Monday 4 June 2012

Heather's thoughts on weeding:

I was recently on an interview panel where a lot of discussion took place on previous experience in weeding and collection management. Half way through the day, one of the non library panel members finally said 'Can I clear something up? What is weeding?'

It's amazing to think of how something that is such a big issue in public librarianship is not really considered or on the radar of the majority of people who visit our libraries. Equally amazing is the range of opinions out there among library staff on what weeding means, what should be weeded, where weeded items should go, who should be weeding etc etc etc.

I have accidentally stepped into the minefield on many occasions, upsetting some and being thanked by others for taking action.

It is so confusing though isn't it? We delete books because they haven't been read enough, we also delete books because they've been read too much. We have obligations to delete out of date information, but also an obligation to provide access to historical information. Our customers want the latest books but can't bear to see our oldest and most used copies of the classics in the recycling bin. We need to expand our collections but we also need to expand our study space and there's only so much room!

I'd love to hear from anyone who has a story to tell about their collection and its maintenance. Have you seen an innovative way to recycle old books? Do you have a great system in place where everyone can get involved in giving the collection the love it deserves? Do you live by MUSTIE weeding guidelines or have you seen something even better?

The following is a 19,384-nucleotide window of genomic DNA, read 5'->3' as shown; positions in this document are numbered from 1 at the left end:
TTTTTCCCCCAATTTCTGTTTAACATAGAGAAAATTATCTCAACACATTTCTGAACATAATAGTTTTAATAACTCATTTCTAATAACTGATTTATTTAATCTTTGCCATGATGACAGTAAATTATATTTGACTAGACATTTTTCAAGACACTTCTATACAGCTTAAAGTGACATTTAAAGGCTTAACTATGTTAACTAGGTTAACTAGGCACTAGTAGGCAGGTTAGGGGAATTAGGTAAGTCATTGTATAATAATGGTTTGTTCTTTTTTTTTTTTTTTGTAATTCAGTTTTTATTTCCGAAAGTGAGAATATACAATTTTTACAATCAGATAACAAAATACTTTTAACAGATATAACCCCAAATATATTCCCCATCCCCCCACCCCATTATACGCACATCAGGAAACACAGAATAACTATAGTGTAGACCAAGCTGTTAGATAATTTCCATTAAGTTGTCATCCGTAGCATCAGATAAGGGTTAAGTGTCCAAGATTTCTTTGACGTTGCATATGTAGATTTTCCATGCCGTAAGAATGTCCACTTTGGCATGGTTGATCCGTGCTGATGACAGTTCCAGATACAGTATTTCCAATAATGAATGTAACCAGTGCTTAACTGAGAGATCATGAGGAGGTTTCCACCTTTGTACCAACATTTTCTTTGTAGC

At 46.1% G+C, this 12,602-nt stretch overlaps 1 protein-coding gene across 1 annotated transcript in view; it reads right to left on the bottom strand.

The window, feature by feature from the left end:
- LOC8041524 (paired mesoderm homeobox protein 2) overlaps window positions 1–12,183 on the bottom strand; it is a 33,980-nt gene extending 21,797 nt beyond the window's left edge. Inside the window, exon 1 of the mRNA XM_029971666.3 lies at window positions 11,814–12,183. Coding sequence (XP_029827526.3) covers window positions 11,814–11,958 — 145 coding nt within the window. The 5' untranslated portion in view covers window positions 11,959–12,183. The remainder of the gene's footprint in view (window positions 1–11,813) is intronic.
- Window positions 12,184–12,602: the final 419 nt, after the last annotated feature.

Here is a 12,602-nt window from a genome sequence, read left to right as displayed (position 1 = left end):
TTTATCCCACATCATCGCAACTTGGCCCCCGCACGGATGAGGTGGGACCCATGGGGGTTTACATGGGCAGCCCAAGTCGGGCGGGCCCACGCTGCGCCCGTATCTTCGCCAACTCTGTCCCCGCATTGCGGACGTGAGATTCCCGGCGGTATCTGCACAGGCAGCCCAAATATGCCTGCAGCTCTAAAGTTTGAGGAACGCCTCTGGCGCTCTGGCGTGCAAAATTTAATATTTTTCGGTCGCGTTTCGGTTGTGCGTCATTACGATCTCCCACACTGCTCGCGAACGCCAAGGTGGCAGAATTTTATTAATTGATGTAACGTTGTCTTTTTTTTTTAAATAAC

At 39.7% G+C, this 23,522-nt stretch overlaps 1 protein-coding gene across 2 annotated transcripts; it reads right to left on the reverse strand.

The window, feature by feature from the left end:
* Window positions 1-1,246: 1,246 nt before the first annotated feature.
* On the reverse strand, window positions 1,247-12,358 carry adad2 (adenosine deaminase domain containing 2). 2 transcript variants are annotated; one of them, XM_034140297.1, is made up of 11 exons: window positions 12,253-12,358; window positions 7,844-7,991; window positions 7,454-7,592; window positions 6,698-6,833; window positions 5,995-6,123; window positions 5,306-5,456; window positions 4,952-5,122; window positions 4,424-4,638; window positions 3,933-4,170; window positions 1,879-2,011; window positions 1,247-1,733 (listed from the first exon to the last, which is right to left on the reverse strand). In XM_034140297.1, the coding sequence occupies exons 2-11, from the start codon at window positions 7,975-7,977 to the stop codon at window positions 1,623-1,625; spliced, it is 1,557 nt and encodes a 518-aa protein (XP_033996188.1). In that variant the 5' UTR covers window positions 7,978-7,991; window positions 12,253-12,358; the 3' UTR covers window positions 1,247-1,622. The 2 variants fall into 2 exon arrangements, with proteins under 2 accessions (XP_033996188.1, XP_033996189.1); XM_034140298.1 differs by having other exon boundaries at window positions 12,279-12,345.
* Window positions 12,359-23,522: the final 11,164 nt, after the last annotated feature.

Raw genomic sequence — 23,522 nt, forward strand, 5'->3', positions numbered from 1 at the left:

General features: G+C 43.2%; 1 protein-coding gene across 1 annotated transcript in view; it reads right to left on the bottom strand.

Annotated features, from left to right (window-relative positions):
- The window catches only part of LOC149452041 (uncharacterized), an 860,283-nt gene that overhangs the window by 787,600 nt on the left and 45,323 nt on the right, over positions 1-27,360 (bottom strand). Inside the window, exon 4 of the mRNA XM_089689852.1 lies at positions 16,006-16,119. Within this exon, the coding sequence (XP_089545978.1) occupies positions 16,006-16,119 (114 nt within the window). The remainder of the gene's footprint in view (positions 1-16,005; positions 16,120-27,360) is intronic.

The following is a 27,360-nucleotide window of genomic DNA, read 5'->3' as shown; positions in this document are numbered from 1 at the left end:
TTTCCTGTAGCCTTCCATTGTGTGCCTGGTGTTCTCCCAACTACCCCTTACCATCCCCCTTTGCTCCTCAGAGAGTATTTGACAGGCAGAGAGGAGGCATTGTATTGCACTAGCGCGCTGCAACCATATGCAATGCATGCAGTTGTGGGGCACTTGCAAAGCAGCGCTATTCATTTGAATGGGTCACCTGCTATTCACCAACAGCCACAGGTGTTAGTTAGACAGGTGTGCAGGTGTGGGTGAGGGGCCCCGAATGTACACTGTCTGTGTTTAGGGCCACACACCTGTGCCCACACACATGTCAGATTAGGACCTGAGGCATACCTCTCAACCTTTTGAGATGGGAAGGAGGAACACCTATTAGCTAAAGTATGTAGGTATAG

1. I'd love to hear some stories too, about what has worked and what hasn't. I recently did the ALIA Select & Acquire course, and learned the MUSTIE technique.

    We're currently doing a VHS collections project at the moment (yes, we still have a lot of VHS in our collection!)

    We tend to share the decision-making process with our academics and researchers. If they feel that a particular item is still of relevance to the teaching curriculum or research areas, then we'll try to find a way to convert the material or to buy an equivalent in DVD format, especially as many of the teaching spaces at the University no longer support VHS.

    However, I'm of the opinion that if it hasn't been used for a number of years, then its probably not relevant, so it shouldn't be in the collection. If people haven't been able to access it due to the format, but if there hasn't been any request for the same material in a different format, then it's still probably no longer relevant.

    This also raises the related issue of making sure collection development policies match up with current client and user needs. If you find lots of things getting weeded out, it might be time to have a rethink about these profiles and updating them. Or, it might be just a case of things being too well-used, in which case, it puts forward an opportunity to buy some more copies! And let's face it- who doesn't love borrowing a brand new library book??!?

  2. We have just had a leadership session on ethics in our library at UWS. This posting has made me think not about the confusion of weeding but about the ethical challenges that Heather has raised. I think this is what makes us all shift a little uneasy in our seats when this topic is raised.